The problem with most of these monstrosities is not that they don’t build the software. If it didn’t do that it wouldn’t exist at all. The problem is that they are extremely hard, time consuming, dangerous, and unfun to work on.
That’s fine for something that never changes, but as it turns out we’re making things for the internet which is growing and changing constantly meaning that we constantly need to change and adapt in order to move forward. This applies very much so to our build system. It is a system that eventually everyone in the company begins to rely on, from C levels that need profits to PMs and POs who need features, to Engineers who need to do the actual work.
When a CI system turns into a bowl of spaghetti each little necessary change becomes a nerve-racking-afterhours-signed-out-of-slack maintenance that gives us all PTSD after the 30th time it goes south. What we are doing here is implementing a semi-rigid structure for our system to basically manage change effectively while still moving fast.
Let’s walk through some of the common Crappy Times at Jenkins High:
A plugin with a broken dependency: Instead of finding out after checking the ‘restart Jenkins when done’ that a plugin can’t fully resolve it’s dependencies, we will see it when we try to build the Docker image. It is still non-optimal that it’s happening, but it is not a prod outage and builds are still running, preventing a Cincinnati Time Waste tournament.
Rolling credentials for the CI Git user: In the old days, this required a ton of coordination in addition to an outage. We have not yet showed it, but when your secrets are tied to the container we are able to modify all the required credentials, roll the system, and get back at it.
A job that broke for “no reason”: It’s always unpleasant to be surprised by a job that is just no longer going green. When we version all of our jobs, plugins, and master configuration, bisecting what caused a failure (or behavior change) becomes much simpler. We just go back to the point in which the job was running and diff the environment to what is running today. Since we’re able to run everything locally it should be a fairly straightforward process to replicate the problem on your laptop and lower your MTTR.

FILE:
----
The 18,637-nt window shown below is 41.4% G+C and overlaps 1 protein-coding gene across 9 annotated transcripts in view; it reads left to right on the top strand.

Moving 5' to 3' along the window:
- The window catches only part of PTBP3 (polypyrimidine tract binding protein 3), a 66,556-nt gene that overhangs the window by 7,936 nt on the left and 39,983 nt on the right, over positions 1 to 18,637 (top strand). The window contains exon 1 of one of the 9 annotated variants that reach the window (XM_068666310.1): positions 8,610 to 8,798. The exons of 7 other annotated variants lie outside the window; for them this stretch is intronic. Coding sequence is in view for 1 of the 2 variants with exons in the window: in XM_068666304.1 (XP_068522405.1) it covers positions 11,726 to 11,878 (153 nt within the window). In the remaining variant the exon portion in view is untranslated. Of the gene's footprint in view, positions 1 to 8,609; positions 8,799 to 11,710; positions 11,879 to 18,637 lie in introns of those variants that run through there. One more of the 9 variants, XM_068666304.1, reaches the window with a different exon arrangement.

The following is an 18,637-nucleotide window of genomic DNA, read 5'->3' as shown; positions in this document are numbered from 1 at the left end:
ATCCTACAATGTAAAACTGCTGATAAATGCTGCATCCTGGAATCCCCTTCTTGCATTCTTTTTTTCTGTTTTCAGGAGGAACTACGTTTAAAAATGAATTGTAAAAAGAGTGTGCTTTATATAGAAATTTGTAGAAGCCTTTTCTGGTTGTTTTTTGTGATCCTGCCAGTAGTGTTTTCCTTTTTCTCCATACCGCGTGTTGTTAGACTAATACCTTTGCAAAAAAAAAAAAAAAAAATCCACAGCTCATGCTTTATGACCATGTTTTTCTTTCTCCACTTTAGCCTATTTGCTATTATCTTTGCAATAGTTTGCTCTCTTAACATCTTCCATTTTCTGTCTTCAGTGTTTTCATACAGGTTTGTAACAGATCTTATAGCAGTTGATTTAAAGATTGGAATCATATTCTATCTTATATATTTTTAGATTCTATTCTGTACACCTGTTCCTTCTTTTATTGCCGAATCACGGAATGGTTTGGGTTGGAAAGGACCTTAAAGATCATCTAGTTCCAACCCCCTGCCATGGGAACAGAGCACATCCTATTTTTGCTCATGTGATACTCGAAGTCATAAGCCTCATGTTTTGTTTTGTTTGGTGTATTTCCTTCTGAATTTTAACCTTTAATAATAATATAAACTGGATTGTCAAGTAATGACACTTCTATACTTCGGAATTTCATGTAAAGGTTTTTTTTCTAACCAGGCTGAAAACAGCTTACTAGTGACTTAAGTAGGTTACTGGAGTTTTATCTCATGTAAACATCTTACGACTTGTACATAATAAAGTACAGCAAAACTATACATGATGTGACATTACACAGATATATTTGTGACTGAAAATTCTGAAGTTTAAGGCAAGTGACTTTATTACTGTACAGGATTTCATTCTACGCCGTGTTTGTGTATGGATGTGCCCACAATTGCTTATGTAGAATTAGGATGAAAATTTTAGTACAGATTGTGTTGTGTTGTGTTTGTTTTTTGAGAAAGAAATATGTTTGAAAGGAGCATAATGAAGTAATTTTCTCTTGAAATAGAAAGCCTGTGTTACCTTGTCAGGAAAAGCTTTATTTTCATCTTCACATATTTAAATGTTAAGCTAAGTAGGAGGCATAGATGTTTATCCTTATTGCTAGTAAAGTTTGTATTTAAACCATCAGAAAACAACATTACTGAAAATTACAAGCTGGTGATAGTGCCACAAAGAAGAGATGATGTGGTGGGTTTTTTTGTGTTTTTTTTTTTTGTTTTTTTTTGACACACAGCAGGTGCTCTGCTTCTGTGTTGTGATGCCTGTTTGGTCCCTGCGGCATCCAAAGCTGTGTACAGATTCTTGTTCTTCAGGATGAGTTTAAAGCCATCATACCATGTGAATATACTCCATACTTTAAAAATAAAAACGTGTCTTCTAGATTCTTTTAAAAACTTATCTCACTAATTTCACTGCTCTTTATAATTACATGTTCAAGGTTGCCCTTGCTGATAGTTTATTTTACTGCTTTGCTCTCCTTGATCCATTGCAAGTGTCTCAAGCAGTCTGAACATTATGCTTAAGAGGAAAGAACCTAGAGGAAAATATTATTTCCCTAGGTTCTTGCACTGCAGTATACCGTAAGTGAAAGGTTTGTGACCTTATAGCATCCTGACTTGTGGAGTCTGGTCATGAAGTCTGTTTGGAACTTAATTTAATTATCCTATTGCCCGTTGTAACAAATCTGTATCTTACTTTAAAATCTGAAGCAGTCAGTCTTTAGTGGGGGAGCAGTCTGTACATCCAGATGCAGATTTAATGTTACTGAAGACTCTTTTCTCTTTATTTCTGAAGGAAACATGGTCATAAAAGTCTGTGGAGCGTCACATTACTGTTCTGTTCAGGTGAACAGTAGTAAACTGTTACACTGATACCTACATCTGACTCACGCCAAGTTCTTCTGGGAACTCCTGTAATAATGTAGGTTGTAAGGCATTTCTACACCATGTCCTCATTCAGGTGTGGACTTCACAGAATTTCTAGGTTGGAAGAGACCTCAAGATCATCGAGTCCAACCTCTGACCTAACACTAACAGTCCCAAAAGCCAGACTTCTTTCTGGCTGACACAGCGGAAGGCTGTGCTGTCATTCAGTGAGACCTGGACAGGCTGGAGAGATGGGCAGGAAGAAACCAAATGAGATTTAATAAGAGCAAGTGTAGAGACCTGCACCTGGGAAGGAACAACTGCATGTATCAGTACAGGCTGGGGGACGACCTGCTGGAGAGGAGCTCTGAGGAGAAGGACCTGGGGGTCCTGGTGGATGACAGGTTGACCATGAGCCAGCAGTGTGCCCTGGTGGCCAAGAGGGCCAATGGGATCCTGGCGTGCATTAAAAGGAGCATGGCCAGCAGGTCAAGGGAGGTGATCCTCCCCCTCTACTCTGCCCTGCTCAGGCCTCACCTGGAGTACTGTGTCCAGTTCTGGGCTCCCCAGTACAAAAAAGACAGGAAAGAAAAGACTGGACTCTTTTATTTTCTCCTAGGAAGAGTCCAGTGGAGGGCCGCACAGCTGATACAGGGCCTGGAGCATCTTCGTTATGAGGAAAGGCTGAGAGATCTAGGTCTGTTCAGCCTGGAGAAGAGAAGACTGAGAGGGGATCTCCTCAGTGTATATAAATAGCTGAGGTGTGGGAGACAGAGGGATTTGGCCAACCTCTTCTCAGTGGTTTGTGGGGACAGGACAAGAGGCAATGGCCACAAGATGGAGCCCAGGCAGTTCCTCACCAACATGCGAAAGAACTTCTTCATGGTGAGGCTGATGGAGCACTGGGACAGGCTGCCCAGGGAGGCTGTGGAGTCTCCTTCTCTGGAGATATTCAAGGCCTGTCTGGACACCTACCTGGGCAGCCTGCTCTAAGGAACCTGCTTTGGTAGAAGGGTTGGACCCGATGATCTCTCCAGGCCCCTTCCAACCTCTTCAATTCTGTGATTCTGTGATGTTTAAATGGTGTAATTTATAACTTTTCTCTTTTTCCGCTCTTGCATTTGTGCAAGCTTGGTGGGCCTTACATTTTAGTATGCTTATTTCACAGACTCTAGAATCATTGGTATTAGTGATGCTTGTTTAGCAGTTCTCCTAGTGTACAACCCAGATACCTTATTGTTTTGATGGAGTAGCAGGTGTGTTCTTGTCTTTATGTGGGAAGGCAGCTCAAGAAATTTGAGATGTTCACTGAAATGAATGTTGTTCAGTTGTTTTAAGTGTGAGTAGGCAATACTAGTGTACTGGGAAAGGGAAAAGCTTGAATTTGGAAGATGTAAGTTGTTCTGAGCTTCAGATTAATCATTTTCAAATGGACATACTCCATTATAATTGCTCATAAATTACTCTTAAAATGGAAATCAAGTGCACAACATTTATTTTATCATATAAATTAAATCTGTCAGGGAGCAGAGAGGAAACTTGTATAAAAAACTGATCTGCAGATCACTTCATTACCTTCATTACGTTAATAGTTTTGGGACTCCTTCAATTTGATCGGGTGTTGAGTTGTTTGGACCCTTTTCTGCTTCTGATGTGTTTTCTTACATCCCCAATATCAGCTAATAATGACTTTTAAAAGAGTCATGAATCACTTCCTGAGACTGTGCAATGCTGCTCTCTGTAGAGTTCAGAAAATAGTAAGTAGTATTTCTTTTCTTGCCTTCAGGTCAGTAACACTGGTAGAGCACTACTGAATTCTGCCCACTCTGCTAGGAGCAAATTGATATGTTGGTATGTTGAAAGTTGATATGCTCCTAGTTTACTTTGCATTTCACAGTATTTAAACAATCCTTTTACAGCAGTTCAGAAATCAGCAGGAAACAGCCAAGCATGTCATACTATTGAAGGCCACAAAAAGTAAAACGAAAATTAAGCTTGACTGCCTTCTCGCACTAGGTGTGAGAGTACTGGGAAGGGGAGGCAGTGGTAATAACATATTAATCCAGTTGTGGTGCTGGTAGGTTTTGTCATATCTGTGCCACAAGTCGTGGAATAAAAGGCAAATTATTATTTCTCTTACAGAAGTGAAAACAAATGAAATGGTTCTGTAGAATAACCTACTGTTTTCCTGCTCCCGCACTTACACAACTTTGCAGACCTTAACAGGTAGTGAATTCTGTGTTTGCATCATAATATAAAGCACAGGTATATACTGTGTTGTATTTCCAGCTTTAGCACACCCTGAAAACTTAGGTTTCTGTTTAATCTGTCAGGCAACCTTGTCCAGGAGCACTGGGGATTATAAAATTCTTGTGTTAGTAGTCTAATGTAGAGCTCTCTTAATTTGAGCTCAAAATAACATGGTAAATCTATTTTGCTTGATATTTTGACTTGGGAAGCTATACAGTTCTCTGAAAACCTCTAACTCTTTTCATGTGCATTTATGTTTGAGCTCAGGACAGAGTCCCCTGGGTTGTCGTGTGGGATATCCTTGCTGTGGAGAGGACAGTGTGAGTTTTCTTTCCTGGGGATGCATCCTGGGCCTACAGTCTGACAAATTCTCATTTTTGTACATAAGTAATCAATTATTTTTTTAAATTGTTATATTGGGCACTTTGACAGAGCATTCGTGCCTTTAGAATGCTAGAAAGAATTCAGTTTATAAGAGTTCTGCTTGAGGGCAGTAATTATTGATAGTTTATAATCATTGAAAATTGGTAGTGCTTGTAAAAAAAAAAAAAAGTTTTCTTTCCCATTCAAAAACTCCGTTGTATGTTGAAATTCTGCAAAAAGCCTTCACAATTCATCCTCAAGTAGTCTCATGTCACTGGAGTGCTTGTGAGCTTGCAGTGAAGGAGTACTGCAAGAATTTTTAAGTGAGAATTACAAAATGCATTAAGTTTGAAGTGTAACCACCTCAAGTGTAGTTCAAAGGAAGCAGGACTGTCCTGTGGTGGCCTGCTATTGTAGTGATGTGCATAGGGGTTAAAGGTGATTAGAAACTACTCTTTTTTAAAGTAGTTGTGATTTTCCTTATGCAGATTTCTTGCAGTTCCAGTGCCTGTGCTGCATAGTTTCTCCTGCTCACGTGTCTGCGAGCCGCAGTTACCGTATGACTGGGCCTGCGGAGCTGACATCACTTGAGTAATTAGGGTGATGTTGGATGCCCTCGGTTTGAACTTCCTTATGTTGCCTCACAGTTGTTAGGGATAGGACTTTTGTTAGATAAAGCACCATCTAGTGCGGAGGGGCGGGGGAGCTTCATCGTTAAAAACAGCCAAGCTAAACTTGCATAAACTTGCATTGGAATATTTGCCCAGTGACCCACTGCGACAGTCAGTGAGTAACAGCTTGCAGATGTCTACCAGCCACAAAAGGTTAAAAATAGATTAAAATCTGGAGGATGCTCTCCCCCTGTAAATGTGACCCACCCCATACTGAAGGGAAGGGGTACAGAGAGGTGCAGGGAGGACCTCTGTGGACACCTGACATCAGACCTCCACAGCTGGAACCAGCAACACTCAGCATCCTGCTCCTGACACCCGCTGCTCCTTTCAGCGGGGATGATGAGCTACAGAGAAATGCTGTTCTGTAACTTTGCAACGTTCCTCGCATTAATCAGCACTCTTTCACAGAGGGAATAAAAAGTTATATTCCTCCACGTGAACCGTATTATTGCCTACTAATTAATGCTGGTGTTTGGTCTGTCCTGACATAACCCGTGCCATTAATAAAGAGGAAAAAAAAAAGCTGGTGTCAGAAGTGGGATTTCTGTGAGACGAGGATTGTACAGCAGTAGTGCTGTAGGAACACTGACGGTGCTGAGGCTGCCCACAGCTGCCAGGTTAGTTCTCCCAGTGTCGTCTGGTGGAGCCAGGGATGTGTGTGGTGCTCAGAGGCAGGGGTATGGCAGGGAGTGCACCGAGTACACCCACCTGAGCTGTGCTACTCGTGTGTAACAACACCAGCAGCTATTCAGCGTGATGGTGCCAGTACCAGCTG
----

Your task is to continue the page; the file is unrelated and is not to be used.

All of these problems we are talking about are still going to occur, but what we’re doing is pushing the problems down to build time from runtime. We want to find these issues in advance where they are not causing outages. We want to be able to treat our pipelines, configuration, and infrastructure as code to avoid the bowl of spaghetti that is fragile and unkown in nature. The teams should not be called “10ft Pole” (my old team) that help with the build system, they should be called “Golden Retriever Puppies” because everyone wants to play with us.
In conclusion, I hope you are able to see how the beginnings of our system are going to lend themselves to being a fully scalable solution that can scale to hundreds of builds, thousands of developers, and at least 10s of different companies you’re going to work at :)
If you don’t see it quite yet then you’re going to have to trust me that we are indeed doing this work for something and not for nothing. Anyways, no skin off of my nose if you don’t. Just keep typing code monkey.
In the next unit of this series we will begin configuring Jenkins. This will allow you to begin making Jenkins do the stuff you need it to do. Stay tuned for Unit 3 of Modern Jenkins: Programmatically Configuring Jenkins for Immutability with Groovy.
The repo from this section can be found under the
unit2-part5 tag here: